Frank and I were on our way to a wedding. I was wearing the dress I wore when he and I got married nearly 28 years ago. We were on Lincoln Ave, in Hawthorn, NJ. I was driving. Frank told me to get on Route 208 via the entrance ahead, but when I turned onto the road he indicated, we were in the woods. And on foot. And it was pitch black.

I had no idea where we were, but Frank noticed a Costco shopping cart off to the side in the bramble. He led me (and some other people I have no idea the identity of, but were also going to this wedding) to the back of a Costco parking lot. I went into the store, but it wasn’t a Costco. It was a movie theater. And Frank was no longer with me.

Instead, I was with a cyclops. Yup. A cyclops. For some reason, even in the dream, I had the sensation of Brian and William, (earlier that day, I noted how incredibly like his grandfather he looks.) The cyclops’ one, beautiful eye was very blue with the hint of green. He was young, and sweet, and he had this coupon that said all cyclopes got into the movies for free. I was referred to as “12-pack mom” because, apparently, I frequented that movie theater once a week with a dozen second graders, and thus qualified for a dollar discount on my movie ticket.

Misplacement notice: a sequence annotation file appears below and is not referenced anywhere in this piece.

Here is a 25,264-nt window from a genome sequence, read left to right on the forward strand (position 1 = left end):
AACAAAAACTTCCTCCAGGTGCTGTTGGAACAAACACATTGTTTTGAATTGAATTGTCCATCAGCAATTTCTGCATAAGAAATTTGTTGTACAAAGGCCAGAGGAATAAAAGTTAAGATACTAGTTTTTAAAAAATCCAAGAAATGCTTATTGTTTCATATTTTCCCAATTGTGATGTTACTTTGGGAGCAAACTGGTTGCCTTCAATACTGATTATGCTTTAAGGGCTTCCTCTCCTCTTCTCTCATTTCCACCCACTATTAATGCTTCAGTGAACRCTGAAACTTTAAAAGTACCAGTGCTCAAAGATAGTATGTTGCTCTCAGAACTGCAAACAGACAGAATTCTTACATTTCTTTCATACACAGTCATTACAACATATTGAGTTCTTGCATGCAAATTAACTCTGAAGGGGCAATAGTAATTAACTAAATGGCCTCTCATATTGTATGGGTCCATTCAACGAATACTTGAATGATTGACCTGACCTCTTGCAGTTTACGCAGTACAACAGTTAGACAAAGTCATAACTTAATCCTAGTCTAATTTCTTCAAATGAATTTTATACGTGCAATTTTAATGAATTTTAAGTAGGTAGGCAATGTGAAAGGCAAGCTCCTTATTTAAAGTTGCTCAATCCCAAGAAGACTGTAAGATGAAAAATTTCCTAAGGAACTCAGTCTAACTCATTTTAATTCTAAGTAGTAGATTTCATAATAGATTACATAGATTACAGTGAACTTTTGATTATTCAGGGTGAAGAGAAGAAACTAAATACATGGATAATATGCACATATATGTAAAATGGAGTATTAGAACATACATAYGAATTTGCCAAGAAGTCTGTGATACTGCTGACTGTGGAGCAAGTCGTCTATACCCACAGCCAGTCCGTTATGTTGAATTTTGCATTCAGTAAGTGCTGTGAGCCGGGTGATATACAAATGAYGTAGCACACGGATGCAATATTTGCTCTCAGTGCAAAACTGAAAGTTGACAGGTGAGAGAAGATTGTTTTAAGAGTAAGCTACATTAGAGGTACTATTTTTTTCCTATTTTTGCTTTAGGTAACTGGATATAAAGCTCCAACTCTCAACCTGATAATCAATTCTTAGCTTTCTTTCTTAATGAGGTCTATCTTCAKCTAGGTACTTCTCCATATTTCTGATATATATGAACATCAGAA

While cyclops was trying to use his coupon, I was singing at the top of my lungs with a very large, very talented black man. We were singing, “Ain’t no Mountain High Enough.” I knew all the words. A woman with very long hair was dancing beside us, breaking into the chorus whenever we got to it.

And then I woke up. I remember seeing it was just before dawn and thinking I wanted to go right back to sleep so I could continue the dream, but I, of course, had to pee, so I got up. I went back to sleep, but not to the dream. And still, it was clear as it remains right now when I finally did get up about an hour later.

If anyone has any interpretation to offer, I’m game!

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Feeling Culinarily Accomplished

What did I do Sunday? Here, let me show you.

Fifty pounds of plum tomatoes made twenty-two jars of sauce, plus enough for the really outstanding clam sauce I made that evening. It took four hours, including the clam sauce. It was fun! And I feel accomplished, culinarily speaking.

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InD’tale Reviews